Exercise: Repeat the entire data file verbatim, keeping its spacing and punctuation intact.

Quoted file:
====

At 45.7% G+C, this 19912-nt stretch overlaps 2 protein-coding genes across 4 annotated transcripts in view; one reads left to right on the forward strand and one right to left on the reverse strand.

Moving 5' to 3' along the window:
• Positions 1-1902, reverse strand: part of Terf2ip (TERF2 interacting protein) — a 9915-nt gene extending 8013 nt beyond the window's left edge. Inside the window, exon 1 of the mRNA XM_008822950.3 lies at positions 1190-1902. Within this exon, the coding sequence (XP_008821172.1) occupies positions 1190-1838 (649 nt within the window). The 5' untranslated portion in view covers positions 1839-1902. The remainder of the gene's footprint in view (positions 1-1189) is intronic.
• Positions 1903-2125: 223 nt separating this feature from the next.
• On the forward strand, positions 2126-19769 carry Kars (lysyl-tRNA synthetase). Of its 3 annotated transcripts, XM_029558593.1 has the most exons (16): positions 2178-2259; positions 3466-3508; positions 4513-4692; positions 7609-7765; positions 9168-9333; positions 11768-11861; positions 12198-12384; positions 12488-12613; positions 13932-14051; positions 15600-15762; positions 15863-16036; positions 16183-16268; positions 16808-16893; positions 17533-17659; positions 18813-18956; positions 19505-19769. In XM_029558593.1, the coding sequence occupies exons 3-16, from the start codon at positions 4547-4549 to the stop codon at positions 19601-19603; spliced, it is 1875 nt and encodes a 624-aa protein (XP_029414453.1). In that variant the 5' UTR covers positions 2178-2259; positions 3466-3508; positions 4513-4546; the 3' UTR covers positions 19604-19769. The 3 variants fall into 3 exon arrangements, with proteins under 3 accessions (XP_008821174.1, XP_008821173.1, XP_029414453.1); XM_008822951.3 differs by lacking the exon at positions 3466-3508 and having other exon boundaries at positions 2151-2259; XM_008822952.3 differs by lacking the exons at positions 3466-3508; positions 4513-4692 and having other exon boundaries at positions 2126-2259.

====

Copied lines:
At 45.7% G+C, this 19912-nt stretch overlaps 2 protein-coding genes across 4 annotated transcripts in view; one reads left to right on the forward strand and one right to left on the reverse strand.

Moving 5' to 3' along the window:
• Positions 1-1902, reverse strand: part of Terf2ip (TERF2 interacting protein) — a 9915-nt gene extending 8013 nt beyond the window's left edge. Inside the window, exon 1 of the mRNA XM_008822950.3 lies at positions 1190-1902. Within this exon, the coding sequence (XP_008821172.1) occupies positions 1190-1838 (649 nt within the window). The 5' untranslated portion in view covers positions 1839-1902. The remainder of the gene's footprint in view (positions 1-1189) is intronic.
• Positions 1903-2125: 223 nt separating this feature from the next.
• On the forward strand, positions 2126-19769 carry Kars (lysyl-tRNA synthetase). Of its 3 annotated transcripts, XM_029558593.1 has the most exons (16): positions 2178-2259; positions 3466-3508; positions 4513-4692; positions 7609-7765; positions 9168-9333; positions 11768-11861; positions 12198-12384; positions 12488-12613; positions 13932-14051; positions 15600-15762; positions 15863-16036; positions 16183-16268; positions 16808-16893; positions 17533-17659; positions 18813-18956; positions 19505-19769. In XM_029558593.1, the coding sequence occupies exons 3-16, from the start codon at positions 4547-4549 to the stop codon at positions 19601-19603; spliced, it is 1875 nt and encodes a 624-aa protein (XP_029414453.1). In that variant the 5' UTR covers positions 2178-2259; positions 3466-3508; positions 4513-4546; the 3' UTR covers positions 19604-19769. The 3 variants fall into 3 exon arrangements, with proteins under 3 accessions (XP_008821174.1, XP_008821173.1, XP_029414453.1); XM_008822951.3 differs by lacking the exon at positions 3466-3508 and having other exon boundaries at positions 2151-2259; XM_008822952.3 differs by lacking the exons at positions 3466-3508; positions 4513-4692 and having other exon boundaries at positions 2126-2259.